Thus, to emphasize: Ahl al-Hadith are an organized group who do not follow any of the four Legal Schools in matters of rituals (`Ibaadaat). In all Islamic countries where they have Shari`ah Courts, following Hanafiyy, Shafe`ee, Hanbali or Maliki Jurisprudence, the Ahl al-Hadith willingly submit to those Courts. Nowhere are there in the Islamic world courts of the Ahl al-Hadith. Actually, setting up an Ahl al-Hadith court is out of the range of possibility because Ahl al-Hadith scholars could not lay down the Principles of Law, like the four Fiqh schools have done, to base their Legal opinions upon. (It appears that there are insurmountable difficulties in working out Principles of Law, ignoring Ijma` and Qiyas).

The Ahl al-Hadith Jama`ah have their strongest presence in the place of their origin, in India, Pakistan, and in scattered groups in other Asian countries. One of the Ahl al Hadith scholar (Mawlana Thana’ullah) lamented in 1933, that when Mawlana Ahmad of Delhi – one of Ahl al-Hadith scholar, reached Madinah (around 1925), “he found no one following the Madh-hab of the Ahl al-Hadith in the town.”

Typically, in modern times, `Allamah Nasiruddin appeared as spearheading the movement, but he himself fell out of grace of his comrades, and has few followers now, although still respected for his Hadith learning.

So, that is one group: the Ahl al-Hadith. And the historical ahl al-Hadith is a different thing: the students, masters and lovers of Hadith: those who prevailed over the centuries, but are now almost extinct. The Jama`ah of Ahl al-Hadith is different. They are a recent formation.

(One might also note that a new class of Ahl al-Hadith is now arising, almost globally. Although they call themselves Ahl al-Hadith, they are actually freelancers. They reject Sahih Ahadith at will, even of Bukhari and Muslim, as they also reject the practices and precepts of the Companions, including the four Caliphs. They do, and can declare anything as allowed or disallowed, depending on what suits them, where it suits them, and when it suits them, arguing with anything from any Islamic source. But about them we shall write later Allah willing).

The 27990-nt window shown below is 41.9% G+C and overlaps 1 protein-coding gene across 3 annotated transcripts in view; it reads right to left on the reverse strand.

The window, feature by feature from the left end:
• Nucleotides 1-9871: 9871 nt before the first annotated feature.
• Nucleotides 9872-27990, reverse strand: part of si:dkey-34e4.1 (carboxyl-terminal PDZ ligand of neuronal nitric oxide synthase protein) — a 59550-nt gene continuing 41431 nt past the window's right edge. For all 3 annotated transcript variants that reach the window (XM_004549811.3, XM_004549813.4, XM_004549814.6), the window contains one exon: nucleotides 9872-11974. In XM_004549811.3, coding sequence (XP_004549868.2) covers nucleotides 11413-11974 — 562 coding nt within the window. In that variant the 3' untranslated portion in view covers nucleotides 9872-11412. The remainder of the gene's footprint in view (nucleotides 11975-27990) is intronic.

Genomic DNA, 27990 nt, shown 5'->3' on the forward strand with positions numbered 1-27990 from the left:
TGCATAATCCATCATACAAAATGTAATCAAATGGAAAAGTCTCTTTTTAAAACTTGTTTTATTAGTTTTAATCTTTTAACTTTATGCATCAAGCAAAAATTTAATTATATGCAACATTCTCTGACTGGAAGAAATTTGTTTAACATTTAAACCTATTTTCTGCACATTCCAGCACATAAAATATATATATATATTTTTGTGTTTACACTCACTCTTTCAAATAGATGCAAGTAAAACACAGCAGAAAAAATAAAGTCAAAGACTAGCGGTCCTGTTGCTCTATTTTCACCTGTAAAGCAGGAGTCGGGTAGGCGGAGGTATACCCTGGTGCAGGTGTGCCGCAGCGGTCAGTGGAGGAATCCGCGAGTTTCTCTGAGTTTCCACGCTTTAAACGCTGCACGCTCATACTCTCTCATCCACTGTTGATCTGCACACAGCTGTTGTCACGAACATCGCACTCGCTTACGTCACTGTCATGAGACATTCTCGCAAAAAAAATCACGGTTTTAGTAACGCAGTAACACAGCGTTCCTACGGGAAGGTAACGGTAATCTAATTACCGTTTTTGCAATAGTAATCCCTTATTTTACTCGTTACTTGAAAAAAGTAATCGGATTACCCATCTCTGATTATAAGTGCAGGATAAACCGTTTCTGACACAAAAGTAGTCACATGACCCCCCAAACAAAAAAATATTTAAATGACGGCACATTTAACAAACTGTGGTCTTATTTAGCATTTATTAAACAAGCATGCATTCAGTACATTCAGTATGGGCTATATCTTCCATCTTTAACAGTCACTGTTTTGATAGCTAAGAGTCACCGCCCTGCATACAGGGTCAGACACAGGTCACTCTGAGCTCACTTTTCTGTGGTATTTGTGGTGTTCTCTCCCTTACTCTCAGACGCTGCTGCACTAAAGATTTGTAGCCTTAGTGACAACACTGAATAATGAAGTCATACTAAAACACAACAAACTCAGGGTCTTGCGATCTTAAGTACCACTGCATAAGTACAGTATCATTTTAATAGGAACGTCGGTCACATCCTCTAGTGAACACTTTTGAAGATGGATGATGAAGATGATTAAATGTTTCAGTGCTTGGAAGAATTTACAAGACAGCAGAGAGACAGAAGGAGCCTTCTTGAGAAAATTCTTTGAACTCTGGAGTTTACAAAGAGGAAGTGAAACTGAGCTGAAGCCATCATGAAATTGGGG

We spoke of two groups above who the masses treat as one. One is the Ahl al-Hadith, the other is called the Salafis. They are ill-defined both by their adversaries, as well as by themselves. It appears to be the youthful rebels from among the Ummah, who feel humiliated by the onslaught of the West, militarily and culturally, and find that the leaders of Ummah are either inept or impotent. In anger, they rebel against all the leaders, in particular the four Fiqh schools, assuming that the division caused by them is the reason for weakness of the Ummah and that following them has led to the stagnation of the Muslims. Their main contention is that the Ummah should follow the Salaf (the first three generation Muslims) in matters of doctrines, and, understand the Qur’an and Sunnah in the way they understood. Thirdly, they believe that anything done that smacks of innovation must be declared Bid`ah to be avoided like pork. They do not know the difference between innovation and Bid`ah. They have been greatly influenced by Sheikh `Abdullah ibn al-Wahhab.